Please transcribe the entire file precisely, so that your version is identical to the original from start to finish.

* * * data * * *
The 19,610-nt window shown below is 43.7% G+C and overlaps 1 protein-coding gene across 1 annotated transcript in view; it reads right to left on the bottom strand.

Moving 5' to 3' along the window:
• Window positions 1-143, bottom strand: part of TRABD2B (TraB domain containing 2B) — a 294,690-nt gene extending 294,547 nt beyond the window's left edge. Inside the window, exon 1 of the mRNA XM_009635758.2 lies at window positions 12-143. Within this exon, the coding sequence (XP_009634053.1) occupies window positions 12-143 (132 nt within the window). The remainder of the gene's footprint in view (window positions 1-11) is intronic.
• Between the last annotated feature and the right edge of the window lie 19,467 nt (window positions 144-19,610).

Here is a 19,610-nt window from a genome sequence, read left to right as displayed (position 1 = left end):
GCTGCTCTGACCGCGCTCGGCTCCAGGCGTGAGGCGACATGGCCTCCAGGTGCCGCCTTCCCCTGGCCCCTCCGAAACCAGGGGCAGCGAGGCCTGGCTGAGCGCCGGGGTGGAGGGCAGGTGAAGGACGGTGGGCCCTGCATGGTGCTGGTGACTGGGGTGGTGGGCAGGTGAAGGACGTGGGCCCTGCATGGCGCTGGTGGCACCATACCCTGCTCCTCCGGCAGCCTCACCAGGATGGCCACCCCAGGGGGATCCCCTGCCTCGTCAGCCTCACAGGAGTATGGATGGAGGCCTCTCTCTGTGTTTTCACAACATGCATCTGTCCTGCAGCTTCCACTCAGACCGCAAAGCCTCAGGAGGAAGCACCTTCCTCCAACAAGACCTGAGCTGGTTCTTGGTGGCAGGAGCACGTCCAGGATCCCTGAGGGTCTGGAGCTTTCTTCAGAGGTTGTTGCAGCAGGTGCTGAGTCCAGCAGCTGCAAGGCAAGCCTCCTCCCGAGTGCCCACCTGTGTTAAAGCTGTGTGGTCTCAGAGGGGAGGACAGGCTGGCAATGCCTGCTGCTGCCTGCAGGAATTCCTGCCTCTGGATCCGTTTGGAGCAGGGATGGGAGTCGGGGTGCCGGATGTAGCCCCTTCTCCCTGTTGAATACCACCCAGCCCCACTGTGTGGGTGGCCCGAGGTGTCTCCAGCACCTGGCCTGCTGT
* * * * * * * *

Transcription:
The 19,610-nt window shown below is 43.7% G+C and overlaps 1 protein-coding gene across 1 annotated transcript in view; it reads right to left on the bottom strand.

Moving 5' to 3' along the window:
• Window positions 1-143, bottom strand: part of TRABD2B (TraB domain containing 2B) — a 294,690-nt gene extending 294,547 nt beyond the window's left edge. Inside the window, exon 1 of the mRNA XM_009635758.2 lies at window positions 12-143. Within this exon, the coding sequence (XP_009634053.1) occupies window positions 12-143 (132 nt within the window). The remainder of the gene's footprint in view (window positions 1-11) is intronic.
• Between the last annotated feature and the right edge of the window lie 19,467 nt (window positions 144-19,610).

Here is a 19,610-nt window from a genome sequence, read left to right as displayed (position 1 = left end):
GCTGCTCTGACCGCGCTCGGCTCCAGGCGTGAGGCGACATGGCCTCCAGGTGCCGCCTTCCCCTGGCCCCTCCGAAACCAGGGGCAGCGAGGCCTGGCTGAGCGCCGGGGTGGAGGGCAGGTGAAGGACGGTGGGCCCTGCATGGTGCTGGTGACTGGGGTGGTGGGCAGGTGAAGGACGTGGGCCCTGCATGGCGCTGGTGGCACCATACCCTGCTCCTCCGGCAGCCTCACCAGGATGGCCACCCCAGGGGGATCCCCTGCCTCGTCAGCCTCACAGGAGTATGGATGGAGGCCTCTCTCTGTGTTTTCACAACATGCATCTGTCCTGCAGCTTCCACTCAGACCGCAAAGCCTCAGGAGGAAGCACCTTCCTCCAACAAGACCTGAGCTGGTTCTTGGTGGCAGGAGCACGTCCAGGATCCCTGAGGGTCTGGAGCTTTCTTCAGAGGTTGTTGCAGCAGGTGCTGAGTCCAGCAGCTGCAAGGCAAGCCTCCTCCCGAGTGCCCACCTGTGTTAAAGCTGTGTGGTCTCAGAGGGGAGGACAGGCTGGCAATGCCTGCTGCTGCCTGCAGGAATTCCTGCCTCTGGATCCGTTTGGAGCAGGGATGGGAGTCGGGGTGCCGGATGTAGCCCCTTCTCCCTGTTGAATACCACCCAGCCCCACTGTGTGGGTGGCCCGAGGTGTCTCCAGCACCTGGCCTGCTGT